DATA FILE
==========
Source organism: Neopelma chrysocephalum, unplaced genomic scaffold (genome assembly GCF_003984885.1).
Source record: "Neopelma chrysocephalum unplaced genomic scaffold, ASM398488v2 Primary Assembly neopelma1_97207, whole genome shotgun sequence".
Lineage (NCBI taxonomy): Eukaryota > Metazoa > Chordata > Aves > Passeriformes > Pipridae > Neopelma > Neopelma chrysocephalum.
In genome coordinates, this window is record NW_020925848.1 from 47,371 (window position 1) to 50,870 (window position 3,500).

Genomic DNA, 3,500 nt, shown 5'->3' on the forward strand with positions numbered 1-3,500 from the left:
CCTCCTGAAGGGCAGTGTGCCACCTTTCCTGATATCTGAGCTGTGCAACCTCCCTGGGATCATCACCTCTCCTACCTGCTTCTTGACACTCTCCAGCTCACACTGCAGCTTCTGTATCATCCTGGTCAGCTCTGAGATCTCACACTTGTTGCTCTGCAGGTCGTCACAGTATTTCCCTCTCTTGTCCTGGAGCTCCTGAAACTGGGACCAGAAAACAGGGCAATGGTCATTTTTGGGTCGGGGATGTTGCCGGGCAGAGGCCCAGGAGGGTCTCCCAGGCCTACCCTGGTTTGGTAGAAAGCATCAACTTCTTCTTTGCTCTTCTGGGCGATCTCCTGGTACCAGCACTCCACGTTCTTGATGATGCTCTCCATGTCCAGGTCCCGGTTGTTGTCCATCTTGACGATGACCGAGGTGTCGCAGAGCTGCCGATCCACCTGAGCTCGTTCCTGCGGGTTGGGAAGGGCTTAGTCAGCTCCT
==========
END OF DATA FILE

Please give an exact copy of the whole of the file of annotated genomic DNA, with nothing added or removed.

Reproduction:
Source organism: Neopelma chrysocephalum, unplaced genomic scaffold (genome assembly GCF_003984885.1).
Source record: "Neopelma chrysocephalum unplaced genomic scaffold, ASM398488v2 Primary Assembly neopelma1_97207, whole genome shotgun sequence".
Lineage (NCBI taxonomy): Eukaryota > Metazoa > Chordata > Aves > Passeriformes > Pipridae > Neopelma > Neopelma chrysocephalum.
In genome coordinates, this window is record NW_020925848.1 from 47,371 (window position 1) to 50,870 (window position 3,500).

Genomic DNA, 3,500 nt, shown 5'->3' on the forward strand with positions numbered 1-3,500 from the left:
CCTCCTGAAGGGCAGTGTGCCACCTTTCCTGATATCTGAGCTGTGCAACCTCCCTGGGATCATCACCTCTCCTACCTGCTTCTTGACACTCTCCAGCTCACACTGCAGCTTCTGTATCATCCTGGTCAGCTCTGAGATCTCACACTTGTTGCTCTGCAGGTCGTCACAGTATTTCCCTCTCTTGTCCTGGAGCTCCTGAAACTGGGACCAGAAAACAGGGCAATGGTCATTTTTGGGTCGGGGATGTTGCCGGGCAGAGGCCCAGGAGGGTCTCCCAGGCCTACCCTGGTTTGGTAGAAAGCATCAACTTCTTCTTTGCTCTTCTGGGCGATCTCCTGGTACCAGCACTCCACGTTCTTGATGATGCTCTCCATGTCCAGGTCCCGGTTGTTGTCCATCTTGACGATGACCGAGGTGTCGCAGAGCTGCCGATCCACCTGAGCTCGTTCCTGCGGGTTGGGAAGGGCTTAGTCAGCTCCT